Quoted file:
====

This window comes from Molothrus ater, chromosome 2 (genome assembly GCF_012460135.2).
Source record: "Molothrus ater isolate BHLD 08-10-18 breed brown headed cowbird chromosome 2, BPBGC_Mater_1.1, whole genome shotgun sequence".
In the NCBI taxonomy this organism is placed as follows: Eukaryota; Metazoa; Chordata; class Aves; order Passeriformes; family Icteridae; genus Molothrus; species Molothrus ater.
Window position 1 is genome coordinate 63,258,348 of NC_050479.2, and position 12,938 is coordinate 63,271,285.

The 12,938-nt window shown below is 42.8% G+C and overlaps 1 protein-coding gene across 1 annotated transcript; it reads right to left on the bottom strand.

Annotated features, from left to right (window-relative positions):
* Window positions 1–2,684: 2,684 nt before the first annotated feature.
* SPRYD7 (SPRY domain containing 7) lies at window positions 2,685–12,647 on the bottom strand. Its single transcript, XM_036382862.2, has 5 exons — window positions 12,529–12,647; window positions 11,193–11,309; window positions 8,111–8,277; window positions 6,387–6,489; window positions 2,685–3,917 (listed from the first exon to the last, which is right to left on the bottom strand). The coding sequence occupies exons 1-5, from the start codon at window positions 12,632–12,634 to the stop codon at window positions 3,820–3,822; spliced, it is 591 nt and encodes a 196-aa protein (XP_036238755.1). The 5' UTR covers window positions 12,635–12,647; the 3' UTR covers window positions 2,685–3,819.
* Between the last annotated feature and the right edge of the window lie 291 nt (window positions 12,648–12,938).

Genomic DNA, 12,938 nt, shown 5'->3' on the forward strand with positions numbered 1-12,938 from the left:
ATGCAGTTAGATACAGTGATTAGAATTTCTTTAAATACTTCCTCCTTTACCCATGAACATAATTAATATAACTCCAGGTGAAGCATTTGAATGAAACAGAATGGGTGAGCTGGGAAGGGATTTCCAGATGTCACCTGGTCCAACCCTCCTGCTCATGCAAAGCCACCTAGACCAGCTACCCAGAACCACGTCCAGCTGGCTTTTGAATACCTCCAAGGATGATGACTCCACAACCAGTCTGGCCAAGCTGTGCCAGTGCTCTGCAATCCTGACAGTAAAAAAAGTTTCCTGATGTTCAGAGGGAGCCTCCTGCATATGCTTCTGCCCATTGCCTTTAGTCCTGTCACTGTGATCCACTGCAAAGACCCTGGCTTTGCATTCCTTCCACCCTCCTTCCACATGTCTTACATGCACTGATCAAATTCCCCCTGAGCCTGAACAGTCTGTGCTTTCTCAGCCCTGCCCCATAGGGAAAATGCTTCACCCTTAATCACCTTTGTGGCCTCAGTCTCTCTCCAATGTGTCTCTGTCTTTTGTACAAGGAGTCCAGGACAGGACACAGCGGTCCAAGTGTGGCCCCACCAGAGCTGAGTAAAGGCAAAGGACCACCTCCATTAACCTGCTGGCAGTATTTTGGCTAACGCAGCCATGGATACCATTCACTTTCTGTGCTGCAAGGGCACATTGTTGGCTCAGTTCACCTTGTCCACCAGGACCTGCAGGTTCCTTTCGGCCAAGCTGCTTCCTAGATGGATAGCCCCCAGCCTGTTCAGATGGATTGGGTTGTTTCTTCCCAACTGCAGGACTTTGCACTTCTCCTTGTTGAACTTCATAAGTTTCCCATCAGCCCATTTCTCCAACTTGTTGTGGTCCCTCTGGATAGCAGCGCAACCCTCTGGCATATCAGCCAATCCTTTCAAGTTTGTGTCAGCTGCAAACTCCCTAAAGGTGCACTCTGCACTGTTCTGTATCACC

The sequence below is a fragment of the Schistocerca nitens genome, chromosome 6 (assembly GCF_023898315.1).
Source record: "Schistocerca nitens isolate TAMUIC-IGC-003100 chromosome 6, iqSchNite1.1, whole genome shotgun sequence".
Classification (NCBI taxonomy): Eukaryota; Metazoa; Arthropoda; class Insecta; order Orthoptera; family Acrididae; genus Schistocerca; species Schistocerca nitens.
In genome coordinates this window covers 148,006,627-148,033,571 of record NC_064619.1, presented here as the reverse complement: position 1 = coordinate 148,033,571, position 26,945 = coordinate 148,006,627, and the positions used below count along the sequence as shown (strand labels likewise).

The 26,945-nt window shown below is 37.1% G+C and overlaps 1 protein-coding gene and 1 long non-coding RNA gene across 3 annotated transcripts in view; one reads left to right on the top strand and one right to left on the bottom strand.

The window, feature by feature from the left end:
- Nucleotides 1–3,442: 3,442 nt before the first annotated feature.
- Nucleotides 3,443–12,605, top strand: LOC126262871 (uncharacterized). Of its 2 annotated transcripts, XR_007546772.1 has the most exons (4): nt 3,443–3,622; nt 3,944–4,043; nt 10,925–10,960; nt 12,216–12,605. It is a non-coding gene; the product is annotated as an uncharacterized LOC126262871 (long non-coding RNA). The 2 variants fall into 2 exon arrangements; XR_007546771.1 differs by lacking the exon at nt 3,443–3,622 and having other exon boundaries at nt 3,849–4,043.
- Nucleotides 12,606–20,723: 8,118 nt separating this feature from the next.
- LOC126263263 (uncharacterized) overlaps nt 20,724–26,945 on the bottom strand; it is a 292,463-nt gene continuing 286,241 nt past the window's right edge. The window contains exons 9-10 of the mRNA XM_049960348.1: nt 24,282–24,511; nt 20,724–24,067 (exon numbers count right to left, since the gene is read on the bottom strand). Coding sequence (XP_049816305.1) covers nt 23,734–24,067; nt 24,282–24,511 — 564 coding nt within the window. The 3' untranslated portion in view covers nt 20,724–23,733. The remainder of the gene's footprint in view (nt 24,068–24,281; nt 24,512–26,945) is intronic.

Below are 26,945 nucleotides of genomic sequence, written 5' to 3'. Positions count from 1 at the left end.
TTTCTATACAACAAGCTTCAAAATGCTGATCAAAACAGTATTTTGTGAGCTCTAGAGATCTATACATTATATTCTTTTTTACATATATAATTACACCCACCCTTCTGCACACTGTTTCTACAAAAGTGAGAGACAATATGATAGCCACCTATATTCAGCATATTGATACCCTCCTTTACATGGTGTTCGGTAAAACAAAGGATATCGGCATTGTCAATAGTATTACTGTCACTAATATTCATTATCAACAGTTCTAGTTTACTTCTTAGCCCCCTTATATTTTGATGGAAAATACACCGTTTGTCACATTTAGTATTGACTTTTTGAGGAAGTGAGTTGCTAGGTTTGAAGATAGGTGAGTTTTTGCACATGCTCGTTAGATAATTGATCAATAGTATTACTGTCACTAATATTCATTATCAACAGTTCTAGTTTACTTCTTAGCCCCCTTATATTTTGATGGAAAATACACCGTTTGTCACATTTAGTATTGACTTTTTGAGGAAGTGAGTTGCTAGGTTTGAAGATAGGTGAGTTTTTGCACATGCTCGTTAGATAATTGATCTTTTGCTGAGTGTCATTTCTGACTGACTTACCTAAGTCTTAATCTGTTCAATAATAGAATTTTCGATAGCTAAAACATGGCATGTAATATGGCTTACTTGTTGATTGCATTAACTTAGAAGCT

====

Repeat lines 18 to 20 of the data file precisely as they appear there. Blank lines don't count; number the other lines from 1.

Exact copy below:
- Nucleotides 1–3,442: 3,442 nt before the first annotated feature.
- Nucleotides 3,443–12,605, top strand: LOC126262871 (uncharacterized). Of its 2 annotated transcripts, XR_007546772.1 has the most exons (4): nt 3,443–3,622; nt 3,944–4,043; nt 10,925–10,960; nt 12,216–12,605. It is a non-coding gene; the product is annotated as an uncharacterized LOC126262871 (long non-coding RNA). The 2 variants fall into 2 exon arrangements; XR_007546771.1 differs by lacking the exon at nt 3,443–3,622 and having other exon boundaries at nt 3,849–4,043.
- Nucleotides 12,606–20,723: 8,118 nt separating this feature from the next.